Or a child who uses the same set of wooden blocks to build increasingly intricate buildings.
While these experiences may look repetitive to adults, Goldenberg says that they play a critical developmental role.“When children repeat something spontaneously, it is generally because they are still gaining something from that experience,” he says. ”“When you appreciate effort, children learn that working hard and persisting is a positive thing,” she says.
“The right game for a child is one that is easy enough to play yet just hard enough to be fun.”While it may be tempting to provide an answer to a child who is stuck, Young says it is more effective to ask them questions.
The more open-ended, the better.“Ask, what can you do next? Or ask the child to show you how he did something,” says Young.
“These types of prompts help the child develop problem-solving strategies and a sense of competence, which is key to mastery motivation.”When asking open-ended questions does not re-engage the child, it is okay to give just enough information—and some gentle guidance—to get past the point of frustration.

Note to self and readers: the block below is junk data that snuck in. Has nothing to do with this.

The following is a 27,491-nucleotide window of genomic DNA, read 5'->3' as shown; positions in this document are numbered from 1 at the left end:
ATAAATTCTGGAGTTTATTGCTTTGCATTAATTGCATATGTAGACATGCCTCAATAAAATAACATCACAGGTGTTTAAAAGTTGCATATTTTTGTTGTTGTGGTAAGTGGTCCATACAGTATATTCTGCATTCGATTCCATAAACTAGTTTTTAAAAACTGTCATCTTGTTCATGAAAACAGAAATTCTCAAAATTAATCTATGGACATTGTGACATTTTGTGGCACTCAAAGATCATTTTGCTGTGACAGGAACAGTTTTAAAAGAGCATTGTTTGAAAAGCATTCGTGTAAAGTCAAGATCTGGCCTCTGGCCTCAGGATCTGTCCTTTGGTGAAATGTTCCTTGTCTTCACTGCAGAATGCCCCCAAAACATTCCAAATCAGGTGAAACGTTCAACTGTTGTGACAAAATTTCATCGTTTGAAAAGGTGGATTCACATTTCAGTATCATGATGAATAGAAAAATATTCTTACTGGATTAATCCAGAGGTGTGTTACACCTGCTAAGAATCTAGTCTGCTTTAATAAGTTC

A well-timed, “I wonder what would happen if you turned this…” or even just holding the puzzle board steady so they can add their piece may be enough. Children who exhibit mastery motivation are able to stick with a task when it gets difficult.
We can also provide them many opportunities for their investigating and exploring, such as magnets, found objects, and appliances that become unusable.
We can rotate our materials to turn them into new and encouraging their thinking.
Research also shows that children’s mastery motivation is related to their mathematics knowledge.“Math games encourage children to problem-solve,” says Young.
“Games also allow children to try different strategies without the fear of failure, because there is usually more than one way to win.”In fact, working through difficulty is part of what makes games enjoyable, says Goldenberg.“There’s no joy in playing a game that’s too easy,” he says.